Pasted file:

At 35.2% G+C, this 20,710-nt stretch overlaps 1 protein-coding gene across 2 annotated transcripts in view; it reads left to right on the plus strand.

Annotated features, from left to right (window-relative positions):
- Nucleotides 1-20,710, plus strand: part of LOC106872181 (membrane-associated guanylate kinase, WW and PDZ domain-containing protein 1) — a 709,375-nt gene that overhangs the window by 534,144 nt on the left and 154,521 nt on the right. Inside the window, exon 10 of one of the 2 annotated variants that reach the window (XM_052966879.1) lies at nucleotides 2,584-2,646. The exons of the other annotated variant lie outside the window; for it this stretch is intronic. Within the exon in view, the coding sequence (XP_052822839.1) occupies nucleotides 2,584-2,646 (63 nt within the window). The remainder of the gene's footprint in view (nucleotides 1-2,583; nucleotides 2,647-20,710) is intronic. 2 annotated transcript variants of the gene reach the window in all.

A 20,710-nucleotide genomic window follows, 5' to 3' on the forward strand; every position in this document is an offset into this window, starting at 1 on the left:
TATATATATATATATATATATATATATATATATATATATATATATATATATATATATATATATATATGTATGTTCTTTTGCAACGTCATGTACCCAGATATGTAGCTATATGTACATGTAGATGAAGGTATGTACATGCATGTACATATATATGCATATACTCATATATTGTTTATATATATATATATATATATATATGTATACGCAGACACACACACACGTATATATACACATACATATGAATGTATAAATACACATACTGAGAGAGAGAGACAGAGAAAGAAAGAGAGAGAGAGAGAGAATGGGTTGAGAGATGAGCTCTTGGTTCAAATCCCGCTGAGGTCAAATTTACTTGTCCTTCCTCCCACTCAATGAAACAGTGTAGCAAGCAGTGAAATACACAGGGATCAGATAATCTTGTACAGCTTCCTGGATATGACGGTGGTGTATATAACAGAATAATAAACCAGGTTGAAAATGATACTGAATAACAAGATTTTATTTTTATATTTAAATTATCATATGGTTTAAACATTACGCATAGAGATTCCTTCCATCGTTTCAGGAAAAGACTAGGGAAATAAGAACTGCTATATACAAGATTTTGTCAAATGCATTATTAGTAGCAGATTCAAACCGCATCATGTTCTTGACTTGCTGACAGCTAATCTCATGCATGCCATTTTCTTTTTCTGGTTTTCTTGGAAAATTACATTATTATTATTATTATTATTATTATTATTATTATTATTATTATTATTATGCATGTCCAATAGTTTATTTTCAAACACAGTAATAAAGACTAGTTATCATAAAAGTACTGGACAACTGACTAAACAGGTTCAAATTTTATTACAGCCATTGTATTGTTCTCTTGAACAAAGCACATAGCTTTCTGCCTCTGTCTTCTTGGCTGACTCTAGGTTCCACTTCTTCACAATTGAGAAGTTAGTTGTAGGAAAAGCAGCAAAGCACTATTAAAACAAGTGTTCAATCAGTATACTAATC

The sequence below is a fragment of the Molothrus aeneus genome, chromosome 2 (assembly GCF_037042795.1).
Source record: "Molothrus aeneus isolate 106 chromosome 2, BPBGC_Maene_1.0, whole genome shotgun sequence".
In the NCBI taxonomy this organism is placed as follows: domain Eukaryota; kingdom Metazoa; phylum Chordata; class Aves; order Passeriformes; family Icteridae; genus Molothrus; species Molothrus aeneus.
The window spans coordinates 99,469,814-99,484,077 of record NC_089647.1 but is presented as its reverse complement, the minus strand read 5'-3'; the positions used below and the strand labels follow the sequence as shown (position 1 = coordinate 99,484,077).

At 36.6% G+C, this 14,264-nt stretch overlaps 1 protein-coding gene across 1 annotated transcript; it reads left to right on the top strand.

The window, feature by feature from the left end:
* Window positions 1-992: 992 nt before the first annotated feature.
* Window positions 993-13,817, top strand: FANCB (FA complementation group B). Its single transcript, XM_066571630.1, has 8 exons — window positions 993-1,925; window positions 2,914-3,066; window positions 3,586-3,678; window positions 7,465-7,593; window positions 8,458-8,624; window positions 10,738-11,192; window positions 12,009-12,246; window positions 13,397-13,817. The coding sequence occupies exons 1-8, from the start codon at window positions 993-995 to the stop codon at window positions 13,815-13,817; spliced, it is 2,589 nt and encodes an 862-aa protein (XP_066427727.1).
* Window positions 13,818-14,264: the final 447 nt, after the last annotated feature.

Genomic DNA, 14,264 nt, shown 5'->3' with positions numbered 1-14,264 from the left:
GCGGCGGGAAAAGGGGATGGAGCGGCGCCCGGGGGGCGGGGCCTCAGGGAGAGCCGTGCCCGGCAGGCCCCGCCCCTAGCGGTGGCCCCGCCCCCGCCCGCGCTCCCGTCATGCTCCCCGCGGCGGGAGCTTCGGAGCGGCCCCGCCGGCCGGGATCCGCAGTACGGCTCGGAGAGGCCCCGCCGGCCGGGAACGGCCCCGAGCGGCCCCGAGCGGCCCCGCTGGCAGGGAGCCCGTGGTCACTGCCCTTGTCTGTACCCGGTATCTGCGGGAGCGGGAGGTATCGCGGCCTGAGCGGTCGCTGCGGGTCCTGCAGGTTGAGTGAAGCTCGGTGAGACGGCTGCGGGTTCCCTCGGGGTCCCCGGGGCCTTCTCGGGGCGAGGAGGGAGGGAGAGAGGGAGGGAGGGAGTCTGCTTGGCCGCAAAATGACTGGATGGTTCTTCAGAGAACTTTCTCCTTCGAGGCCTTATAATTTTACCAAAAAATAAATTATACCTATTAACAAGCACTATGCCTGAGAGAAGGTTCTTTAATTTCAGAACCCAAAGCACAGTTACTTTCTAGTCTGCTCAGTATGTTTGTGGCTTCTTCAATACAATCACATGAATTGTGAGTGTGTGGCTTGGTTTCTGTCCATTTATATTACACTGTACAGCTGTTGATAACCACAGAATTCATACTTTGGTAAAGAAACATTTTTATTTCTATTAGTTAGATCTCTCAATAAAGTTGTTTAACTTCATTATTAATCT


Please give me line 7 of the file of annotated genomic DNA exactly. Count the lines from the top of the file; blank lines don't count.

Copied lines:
Source record: "Molothrus aeneus isolate 106 chromosome 2, BPBGC_Maene_1.0, whole genome shotgun sequence".